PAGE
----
214. Editorial Note

On August 11, 1964, Ambassador Godley reported that the Embassy had received a commercial telegram in French from Consul Michael Hoyt in Stanleyville stating that Lieutenant General Nicholas Olenga, Commander-in-Chief of the Popular Liberation Army, had told him that because they had seen U.S. troops in action against the Popular Army, the Consulate had to be evacuated. Despite Hoyt’s denial that any U.S. troops were engaged in operations against Olenga’s army, the General ordered that all the personnel of the Consulate be evacuated by the first available plane. Hoyt asked for instructions. The Ambassador sent a reply asking Hoyt to inform Olenga that he had been misinformed, but nonetheless authorizing Hoyt and other U.S. personnel to depart on the first available aircraft. Godley asked Hoyt to tell Olenga that U.N. Representative Osorio-Tafall was willing to send aircraft carrying WHO doctors and medicine, which could evacuate the Consulate personnel to Leopoldville, but he must have the General’s assurance that its landing and subsequent departure would be permitted and that the safety of the doctors and crew would be assured. (Telegram 458 from Leopoldville; National Archives, RG 59, Central Files 1964–66, POL 23–9 THE CONGO)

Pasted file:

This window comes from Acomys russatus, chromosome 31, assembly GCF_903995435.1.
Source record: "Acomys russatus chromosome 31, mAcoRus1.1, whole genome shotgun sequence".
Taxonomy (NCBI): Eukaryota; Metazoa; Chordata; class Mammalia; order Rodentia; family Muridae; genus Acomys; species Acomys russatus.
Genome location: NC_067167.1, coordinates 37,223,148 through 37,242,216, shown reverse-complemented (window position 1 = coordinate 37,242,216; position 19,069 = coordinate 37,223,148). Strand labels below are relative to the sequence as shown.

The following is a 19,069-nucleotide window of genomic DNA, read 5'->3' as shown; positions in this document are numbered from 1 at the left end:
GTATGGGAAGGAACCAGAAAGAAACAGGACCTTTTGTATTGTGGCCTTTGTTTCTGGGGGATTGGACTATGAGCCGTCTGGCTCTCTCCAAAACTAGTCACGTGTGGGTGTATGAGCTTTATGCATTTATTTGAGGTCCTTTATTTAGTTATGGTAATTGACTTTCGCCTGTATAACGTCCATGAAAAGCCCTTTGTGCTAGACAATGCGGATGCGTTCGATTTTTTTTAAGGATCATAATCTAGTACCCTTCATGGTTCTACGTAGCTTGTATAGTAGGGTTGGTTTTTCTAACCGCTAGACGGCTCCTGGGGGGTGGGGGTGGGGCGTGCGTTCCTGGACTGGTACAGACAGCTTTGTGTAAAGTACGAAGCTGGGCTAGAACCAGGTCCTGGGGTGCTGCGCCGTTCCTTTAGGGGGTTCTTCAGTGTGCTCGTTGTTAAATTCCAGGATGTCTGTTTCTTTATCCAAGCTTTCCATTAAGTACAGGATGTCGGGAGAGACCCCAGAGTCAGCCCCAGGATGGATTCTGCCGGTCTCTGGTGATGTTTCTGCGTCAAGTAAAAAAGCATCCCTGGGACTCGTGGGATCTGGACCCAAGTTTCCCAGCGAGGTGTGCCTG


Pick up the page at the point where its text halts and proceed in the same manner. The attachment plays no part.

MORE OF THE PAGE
On August 12, Godley informed Washington that the Embassy had received a message in French from Olenga via public telex, warning that if military or technical aid were furnished to the Tshombe government, he would consider himself obliged, with the greatest regret, to reconsider his position in relation to the nationals of those countries providing aid. (Telegram 471 from Leopoldville; ibid.) The Ambassador reported that he responded to the Olenga’s message via public telex, warning the General that the U.S. Government would hold him personally responsible for the security of every American in the Stanleyville region. (Telegram 480 from Leopoldville, August 12; ibid.)